Delta Posts Strong Earnings, Modifies Boeing 777 Order
Delta Air Lines
reported strong earnings yesterday, and in our humble estimation, only
may come close to topping Delta's performance.
Atlanta-based Delta posted earnings of $216 million, or $1.42 a share, beating expectations of $1.29 a share.
However, as readers know, we focus on particular operational statistics, and in Delta's case, we pretty much liked what we saw. Loads were up 1.2 points, revenue per available seat mile was up 1%, and cost per available seat mile was up 0.8%.
Still, yields did drop a smidge. Delta faced fare pressure in its business travel out of Atlanta. There are two reasons for that. First,
ran significant fare sales out of Atlanta for most of March and started additional service to Boston, Newark and Philadelphia. Second, there was considerable fare pressure on Delta's trans-Atlantic and Pacific routes in the most recent quarter.
Looking ahead, Delta CFO Warren Jenson said the carrier's bookings and fare mix will be solid in North America, which is good, as this represents the bulk of Delta's market. He sees weakening loads and fare pressure on the trans-Atlantic sectors, a stronger Latin America and continued weakness in the Pacific, especially with the added fare pressure and capacity pressure that
is bringing to several Asian markets.
Delta also announced that it would defer delivery of some
777 aircraft because of continued labor strains related to 777 work rules. Instead, Delta will negotiate for delivery of 4 767-ERs.
According to our sources, Delta management opened negotiations with its pilots with an offer that topped
777 pay rate. The intent was to offer the best pay package in the industry. The union responded with an offer that was more than $100 more per hour, along with additional work rule demands. Jenson said yesterday if the airline were to agree to the package that the union had proposed, their costs of flying the 777 would double.
Bottom line? The airline decided that rather than put itself in a confrontational situation with the pilots over aircraft that the union had said would then be parked if no agreement were reached, the airline opted for the alternative aircraft.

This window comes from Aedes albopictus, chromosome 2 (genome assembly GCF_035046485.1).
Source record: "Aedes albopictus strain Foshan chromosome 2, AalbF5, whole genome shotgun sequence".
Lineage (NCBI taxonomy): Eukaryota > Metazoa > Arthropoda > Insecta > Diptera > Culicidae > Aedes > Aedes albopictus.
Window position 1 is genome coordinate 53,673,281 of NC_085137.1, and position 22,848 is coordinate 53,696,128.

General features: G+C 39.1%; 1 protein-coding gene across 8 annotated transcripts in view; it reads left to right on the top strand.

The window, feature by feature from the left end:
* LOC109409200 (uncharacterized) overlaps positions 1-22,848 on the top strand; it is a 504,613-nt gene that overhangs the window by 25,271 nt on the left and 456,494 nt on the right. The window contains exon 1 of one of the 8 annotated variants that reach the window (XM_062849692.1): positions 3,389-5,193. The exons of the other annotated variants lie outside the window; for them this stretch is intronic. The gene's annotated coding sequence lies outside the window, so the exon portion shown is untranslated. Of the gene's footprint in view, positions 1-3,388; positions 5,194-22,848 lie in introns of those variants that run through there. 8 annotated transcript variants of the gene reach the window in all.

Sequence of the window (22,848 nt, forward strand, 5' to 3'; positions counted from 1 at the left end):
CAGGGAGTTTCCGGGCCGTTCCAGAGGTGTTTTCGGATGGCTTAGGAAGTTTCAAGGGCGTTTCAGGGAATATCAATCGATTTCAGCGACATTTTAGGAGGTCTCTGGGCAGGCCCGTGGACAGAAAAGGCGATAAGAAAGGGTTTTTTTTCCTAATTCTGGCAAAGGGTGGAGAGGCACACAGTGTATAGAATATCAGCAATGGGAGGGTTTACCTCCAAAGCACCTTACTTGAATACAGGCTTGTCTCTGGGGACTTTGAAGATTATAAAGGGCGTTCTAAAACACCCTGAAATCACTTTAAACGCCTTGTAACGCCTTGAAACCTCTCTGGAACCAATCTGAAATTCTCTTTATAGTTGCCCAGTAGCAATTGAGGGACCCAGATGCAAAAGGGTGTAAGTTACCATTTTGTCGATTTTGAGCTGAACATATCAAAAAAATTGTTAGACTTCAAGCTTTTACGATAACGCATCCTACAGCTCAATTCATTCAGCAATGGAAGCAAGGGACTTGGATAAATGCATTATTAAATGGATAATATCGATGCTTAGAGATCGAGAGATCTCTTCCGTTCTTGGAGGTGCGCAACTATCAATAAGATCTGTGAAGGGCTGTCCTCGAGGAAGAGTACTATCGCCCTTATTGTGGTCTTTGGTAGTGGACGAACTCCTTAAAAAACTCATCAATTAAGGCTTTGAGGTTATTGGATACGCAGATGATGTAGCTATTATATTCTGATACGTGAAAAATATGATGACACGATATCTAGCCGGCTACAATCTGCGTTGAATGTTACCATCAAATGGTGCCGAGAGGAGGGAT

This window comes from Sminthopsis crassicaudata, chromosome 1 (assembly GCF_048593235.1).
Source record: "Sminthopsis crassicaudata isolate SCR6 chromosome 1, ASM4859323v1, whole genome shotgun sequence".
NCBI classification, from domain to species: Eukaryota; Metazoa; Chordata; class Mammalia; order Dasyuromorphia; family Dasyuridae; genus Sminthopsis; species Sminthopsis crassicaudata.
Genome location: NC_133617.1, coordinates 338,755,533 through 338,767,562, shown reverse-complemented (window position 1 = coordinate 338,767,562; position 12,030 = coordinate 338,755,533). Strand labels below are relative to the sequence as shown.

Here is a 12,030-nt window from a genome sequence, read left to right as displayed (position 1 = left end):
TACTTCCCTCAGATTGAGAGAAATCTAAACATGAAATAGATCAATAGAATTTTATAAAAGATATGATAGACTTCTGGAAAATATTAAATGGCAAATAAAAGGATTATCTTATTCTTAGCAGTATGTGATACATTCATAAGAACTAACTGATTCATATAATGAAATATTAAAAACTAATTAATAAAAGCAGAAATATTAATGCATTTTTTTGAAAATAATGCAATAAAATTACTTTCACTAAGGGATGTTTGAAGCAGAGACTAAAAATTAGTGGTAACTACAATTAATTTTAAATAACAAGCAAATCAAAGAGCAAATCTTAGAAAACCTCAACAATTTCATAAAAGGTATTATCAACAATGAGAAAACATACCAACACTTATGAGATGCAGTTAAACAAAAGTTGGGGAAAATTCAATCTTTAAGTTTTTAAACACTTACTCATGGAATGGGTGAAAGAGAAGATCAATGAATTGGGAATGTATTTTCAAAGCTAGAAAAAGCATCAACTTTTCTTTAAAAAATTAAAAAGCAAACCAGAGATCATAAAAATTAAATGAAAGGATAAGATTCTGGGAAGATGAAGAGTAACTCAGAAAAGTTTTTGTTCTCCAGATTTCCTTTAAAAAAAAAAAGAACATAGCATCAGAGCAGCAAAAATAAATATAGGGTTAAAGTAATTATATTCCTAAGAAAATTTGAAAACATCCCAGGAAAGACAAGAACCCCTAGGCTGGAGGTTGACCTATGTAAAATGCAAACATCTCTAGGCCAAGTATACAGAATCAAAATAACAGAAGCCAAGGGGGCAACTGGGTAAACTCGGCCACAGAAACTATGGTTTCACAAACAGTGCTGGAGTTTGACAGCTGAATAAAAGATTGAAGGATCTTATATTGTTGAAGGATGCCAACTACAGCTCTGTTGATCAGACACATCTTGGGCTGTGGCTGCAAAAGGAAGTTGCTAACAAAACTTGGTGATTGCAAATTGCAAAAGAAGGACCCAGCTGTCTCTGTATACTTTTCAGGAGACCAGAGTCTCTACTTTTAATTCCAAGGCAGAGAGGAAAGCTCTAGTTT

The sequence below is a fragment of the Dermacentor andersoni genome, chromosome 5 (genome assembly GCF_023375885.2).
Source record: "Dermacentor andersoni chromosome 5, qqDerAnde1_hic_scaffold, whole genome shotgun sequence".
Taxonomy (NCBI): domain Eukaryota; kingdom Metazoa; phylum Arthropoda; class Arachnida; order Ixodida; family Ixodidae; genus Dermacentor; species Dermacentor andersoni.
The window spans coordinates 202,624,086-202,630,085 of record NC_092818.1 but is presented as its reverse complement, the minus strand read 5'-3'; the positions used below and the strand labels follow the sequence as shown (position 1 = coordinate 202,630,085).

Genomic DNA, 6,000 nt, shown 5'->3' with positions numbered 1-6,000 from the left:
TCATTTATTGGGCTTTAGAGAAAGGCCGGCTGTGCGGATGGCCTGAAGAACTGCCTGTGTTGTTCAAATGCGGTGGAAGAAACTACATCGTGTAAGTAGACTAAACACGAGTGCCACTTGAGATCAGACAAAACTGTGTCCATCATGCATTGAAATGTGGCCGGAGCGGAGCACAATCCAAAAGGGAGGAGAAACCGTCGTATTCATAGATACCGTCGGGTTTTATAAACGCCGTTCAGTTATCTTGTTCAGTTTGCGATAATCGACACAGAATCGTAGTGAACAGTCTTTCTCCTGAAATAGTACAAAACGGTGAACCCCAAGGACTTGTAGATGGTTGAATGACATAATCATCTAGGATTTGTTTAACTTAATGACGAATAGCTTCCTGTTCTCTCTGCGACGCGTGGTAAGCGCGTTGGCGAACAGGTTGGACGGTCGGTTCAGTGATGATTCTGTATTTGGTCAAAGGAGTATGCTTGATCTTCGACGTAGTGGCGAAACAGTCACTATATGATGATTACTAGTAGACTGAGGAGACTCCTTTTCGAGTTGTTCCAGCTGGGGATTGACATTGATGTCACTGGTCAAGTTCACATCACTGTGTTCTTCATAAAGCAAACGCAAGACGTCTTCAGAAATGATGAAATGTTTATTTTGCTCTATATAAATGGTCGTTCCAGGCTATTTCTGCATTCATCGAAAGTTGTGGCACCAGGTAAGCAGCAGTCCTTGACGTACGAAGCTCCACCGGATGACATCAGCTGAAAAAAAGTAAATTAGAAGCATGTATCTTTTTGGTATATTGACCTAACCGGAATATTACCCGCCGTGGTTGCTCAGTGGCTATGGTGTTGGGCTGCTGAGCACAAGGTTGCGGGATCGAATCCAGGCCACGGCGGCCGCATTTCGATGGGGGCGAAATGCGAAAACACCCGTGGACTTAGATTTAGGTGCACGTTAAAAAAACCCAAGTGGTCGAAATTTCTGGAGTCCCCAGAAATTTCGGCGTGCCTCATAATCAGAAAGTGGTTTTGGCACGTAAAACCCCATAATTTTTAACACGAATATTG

And our message to the Delta pilots? Smell the roses. This is not the Ron Allen management team anymore.
Continental Airlines Yields Slip, but Not as Much as Expected
Continental Airlines also announced earnings yesterday after the closing bell, and the airline reported that first-quarter profit fell 3.7%. That was the bad news. The good news was that this was less than analysts had expected. The company was expected to earn 93 cents a share, but posted $1.03 a share. The airline recorded an 11% increase in operating revenue, but also posted an 11% increase in operating expenses. (All that explosive growth costs money.) As a result, net income rose just 3.7% over the year-ago period.
On the operational side, loads were up 2.56 points, yield was down 3.4%, RASM was up 0.3%, and CASM was up 0.8%.
Considering the rate at which Continental is growing, these are good numbers. But as you can see, with the 3.4% drop in yield, there is considerable discounting going on here in terms of fares.
In related news, Continental announced an additional $500 million stock buyback commitment and also said that it is changing its ticker symbol. Effective May 4, the most commonly traded "B" shares of Continental will be traded under the ticker symbol CAL, as opposed to CAI.B.
Judge in Dallas Essentially Orders American Pilots Union Out of Business
Talk about dough. How about $45.5 million?
That is the amount that Judge Joe Kendall told American Airlines pilots union yesterday it had to pony up in damages, resulting from the pilots' refusal to return to work in February. At issue specifically was how much the airline had suffered in terms of damages after the pilots refused to return to work, violating the judge's temporary restraining order commanding them to return to work.
In testimony, the airline estimated that it had suffered losses of approximately $50 million after the TRO was issued and before the vast majority of pilots returned to work. Experts for the
Allied Pilots Association
had estimated the airline's losses at between $1.5 million and $4.7 million.
The APA, which filed a financial statement in February showing that the union had total assets of $38 million, had already put $10 million up as a kind of "down payment" against the eventual total. Judge Kendall ordered them to put up another $10 million next week and to work out a payment schedule on the balance.
The APA is expected to appeal the decision.
Our comment? When a judge tells you to return to work, we think it is probably a good idea.
US Airways-American Deal
Remember, our sources on Wednesday
told us that stock price was key in any deal for
and American Airlines. It appears that this one will be hanging around for a while. No new news today.
We suggest just hanging this one on the back peg of the "In Progress" rack.
Holly Hegeman, based in Dallas, pilots the Wing Tips and Traveling With Wings columns for TheStreet.com. At time of publication, Hegeman held no positions in stocks discussed in this column, although holdings can change at any time. Under no circumstances does the information in this column represent a recommendation to buy or sell stocks. You can usually find Hegeman, publisher of PlaneBusiness Banter, buzzing around her airline industry Web site at
www.planebusiness.com. While she cannot provide investment advice or recommendations, she welcomes your feedback at